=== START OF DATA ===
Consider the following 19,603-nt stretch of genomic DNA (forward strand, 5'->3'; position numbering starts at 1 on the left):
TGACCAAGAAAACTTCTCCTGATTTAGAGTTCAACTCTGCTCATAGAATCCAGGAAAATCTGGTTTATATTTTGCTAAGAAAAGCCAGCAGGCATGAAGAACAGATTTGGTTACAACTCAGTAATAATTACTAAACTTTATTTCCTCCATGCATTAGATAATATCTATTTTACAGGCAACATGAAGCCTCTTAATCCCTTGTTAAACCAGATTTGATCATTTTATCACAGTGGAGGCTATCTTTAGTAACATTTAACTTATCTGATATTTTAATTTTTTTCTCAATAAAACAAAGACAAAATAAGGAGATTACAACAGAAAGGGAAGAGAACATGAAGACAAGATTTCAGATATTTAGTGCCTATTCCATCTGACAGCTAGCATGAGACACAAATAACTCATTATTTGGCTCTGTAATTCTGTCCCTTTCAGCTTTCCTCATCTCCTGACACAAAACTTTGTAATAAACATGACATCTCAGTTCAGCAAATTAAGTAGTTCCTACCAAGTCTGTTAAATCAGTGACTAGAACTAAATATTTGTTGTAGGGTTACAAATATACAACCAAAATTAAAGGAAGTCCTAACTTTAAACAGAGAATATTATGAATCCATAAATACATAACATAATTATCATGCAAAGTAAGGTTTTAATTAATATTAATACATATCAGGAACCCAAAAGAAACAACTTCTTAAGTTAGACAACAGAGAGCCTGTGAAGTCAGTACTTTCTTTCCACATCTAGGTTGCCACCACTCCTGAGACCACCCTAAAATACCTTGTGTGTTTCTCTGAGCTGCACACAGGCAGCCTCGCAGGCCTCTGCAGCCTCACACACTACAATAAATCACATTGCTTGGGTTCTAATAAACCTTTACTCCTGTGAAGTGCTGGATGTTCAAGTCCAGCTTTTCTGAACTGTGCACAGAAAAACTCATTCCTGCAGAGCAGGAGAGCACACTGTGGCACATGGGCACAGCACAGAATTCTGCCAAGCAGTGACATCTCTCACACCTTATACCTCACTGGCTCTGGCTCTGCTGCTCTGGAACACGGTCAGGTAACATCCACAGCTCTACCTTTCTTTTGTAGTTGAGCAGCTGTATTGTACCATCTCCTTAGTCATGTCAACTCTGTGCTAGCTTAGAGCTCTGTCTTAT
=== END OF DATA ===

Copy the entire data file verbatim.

Consider the following 19,603-nt stretch of genomic DNA (forward strand, 5'->3'; position numbering starts at 1 on the left):
TGACCAAGAAAACTTCTCCTGATTTAGAGTTCAACTCTGCTCATAGAATCCAGGAAAATCTGGTTTATATTTTGCTAAGAAAAGCCAGCAGGCATGAAGAACAGATTTGGTTACAACTCAGTAATAATTACTAAACTTTATTTCCTCCATGCATTAGATAATATCTATTTTACAGGCAACATGAAGCCTCTTAATCCCTTGTTAAACCAGATTTGATCATTTTATCACAGTGGAGGCTATCTTTAGTAACATTTAACTTATCTGATATTTTAATTTTTTTCTCAATAAAACAAAGACAAAATAAGGAGATTACAACAGAAAGGGAAGAGAACATGAAGACAAGATTTCAGATATTTAGTGCCTATTCCATCTGACAGCTAGCATGAGACACAAATAACTCATTATTTGGCTCTGTAATTCTGTCCCTTTCAGCTTTCCTCATCTCCTGACACAAAACTTTGTAATAAACATGACATCTCAGTTCAGCAAATTAAGTAGTTCCTACCAAGTCTGTTAAATCAGTGACTAGAACTAAATATTTGTTGTAGGGTTACAAATATACAACCAAAATTAAAGGAAGTCCTAACTTTAAACAGAGAATATTATGAATCCATAAATACATAACATAATTATCATGCAAAGTAAGGTTTTAATTAATATTAATACATATCAGGAACCCAAAAGAAACAACTTCTTAAGTTAGACAACAGAGAGCCTGTGAAGTCAGTACTTTCTTTCCACATCTAGGTTGCCACCACTCCTGAGACCACCCTAAAATACCTTGTGTGTTTCTCTGAGCTGCACACAGGCAGCCTCGCAGGCCTCTGCAGCCTCACACACTACAATAAATCACATTGCTTGGGTTCTAATAAACCTTTACTCCTGTGAAGTGCTGGATGTTCAAGTCCAGCTTTTCTGAACTGTGCACAGAAAAACTCATTCCTGCAGAGCAGGAGAGCACACTGTGGCACATGGGCACAGCACAGAATTCTGCCAAGCAGTGACATCTCTCACACCTTATACCTCACTGGCTCTGGCTCTGCTGCTCTGGAACACGGTCAGGTAACATCCACAGCTCTACCTTTCTTTTGTAGTTGAGCAGCTGTATTGTACCATCTCCTTAGTCATGTCAACTCTGTGCTAGCTTAGAGCTCTGTCTTAT